Tag Archives: sun

SKKS I: 13

A spring poem, presented in a hundred poem sequence during the reign of former Emperor Sutoku.

若菜摘む袖とぞ見ゆるかすがのゝとぶひのゝべの雪のむらぎえ

wakana tsumu
sode to zo miyuru
kasugano no
tobu hi no nobe no
yuki no muragie
Plucking fresh herbs,
Sleeves do I seem to see
On the plain at Kasuga,
Where the sun dances in the fields
On the patchy snow…

Former Consultant Norinaga

SKKS I: 35

Composed on evening haze.

なごの海の霞のまよりながむれば入る日をあらふ沖つ白波

nago no umi no
kasumi no ma yori
nagamureba
iru hi o arau
oki tsu shiranami
At the sea at Nago
Between the hazy gaps
I gaze:
Bathed by the setting sun
Are the whitecaps in the offing.

The Gotokudaiji Minister of the Left
後徳大寺左大臣
[Fujiwara no Sanesada 藤原実定]

Love IV: 11

Left.
雲かゝり重なる山を越えもせず隔てまさるは明くる日の影

kumo kakari
kasanaru yama o
koe mo sezu
hedate masaru wa
akuru hi no kage
Trailed with cloud,
The layered mountains
I have not gone beyond, but
What stands between us most is
The light of the brightening sun.

Lord Sada’ie.
801

Right (Win).
いさ命思ひは夜半に盡き果てぬ夕も待たじ秋の曙

isa inochi
omoi wa yowa ni
tsukihatenu
yūbe mo mataji
aki no akebono
I know not what’s to become of my life!
All my thoughts of love in the hours of night
Are quite exhausted, and
I cannot wait for evening
On this autumn dawn…

Nobusada.
802

The Right state: from ‘Trailed with cloud’ (kumo kakari) to ‘The light of the brightening sun’ (akuru hi no kage), all is entirely unacceptable, is it not? The Left state: we wonder about the acceptability of ‘I know not what’s to become of my life’ (isa inochi).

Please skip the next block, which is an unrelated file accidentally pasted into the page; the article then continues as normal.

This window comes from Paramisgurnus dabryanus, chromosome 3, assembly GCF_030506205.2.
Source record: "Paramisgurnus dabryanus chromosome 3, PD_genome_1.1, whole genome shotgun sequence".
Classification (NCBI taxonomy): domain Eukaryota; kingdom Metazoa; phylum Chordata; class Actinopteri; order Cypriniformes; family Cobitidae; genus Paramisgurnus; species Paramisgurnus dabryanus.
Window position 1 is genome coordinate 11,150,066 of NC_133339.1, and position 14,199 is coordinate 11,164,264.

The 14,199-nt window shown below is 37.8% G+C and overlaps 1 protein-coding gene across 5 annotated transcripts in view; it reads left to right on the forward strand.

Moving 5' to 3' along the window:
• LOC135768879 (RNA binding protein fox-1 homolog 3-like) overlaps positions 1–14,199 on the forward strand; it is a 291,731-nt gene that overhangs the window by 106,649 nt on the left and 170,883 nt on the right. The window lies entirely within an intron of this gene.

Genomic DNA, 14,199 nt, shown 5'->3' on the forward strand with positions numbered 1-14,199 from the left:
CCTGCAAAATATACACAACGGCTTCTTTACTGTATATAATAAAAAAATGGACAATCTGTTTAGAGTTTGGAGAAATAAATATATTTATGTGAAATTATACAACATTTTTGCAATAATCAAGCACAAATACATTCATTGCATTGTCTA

In judgement: the Right have said that the Left’s poem is unacceptable from beginning to end, but can one really go so far as to say that? Furthermore, the Left query whether ‘I know not what’s to become of my life’, but I wonder whether I can recall this phrase being that bad. However, one is accustomed to saying that ‘this spring dawn’ (haru no akebono) is elegant, and although ‘this autumn dawn’ (aki no akebono) is a modern expression, the faults of the Left’s poem are particularly problematic, so the Right should win.

Spring III: 6

Left (Tie).

斧の柄をかくてや人はくたしけん山路おぼゆる春の空かな

ono no e o
kakute ya hito wa
kutashiken
yamaji oboyuru
haru no sora kana
‘His axe haft:
Is this how he
Let it rot away?’
I wonder on the mountain paths
Under the springtime skies.

Lord Kanemune.

131

Right (Tie).

春の日は灘の塩屋のあま人もいとまありてやくらしわぶらん

haru no hi wa
nada no shioya no
amabito mo
itoma arite ya
kurashiwaburan
In the springtime sun
At Nada, the salt-making
Fisher-folk, too,
Have time to spare, and
Live with it heavy on their hands…

Ietaka.

132

Both teams say they can find nothing to criticise in the other’s poem.

Shunzei agrees, saying, ‘You gentlemen have already stated that there is no reason to fault either poem. The round must be a tie.’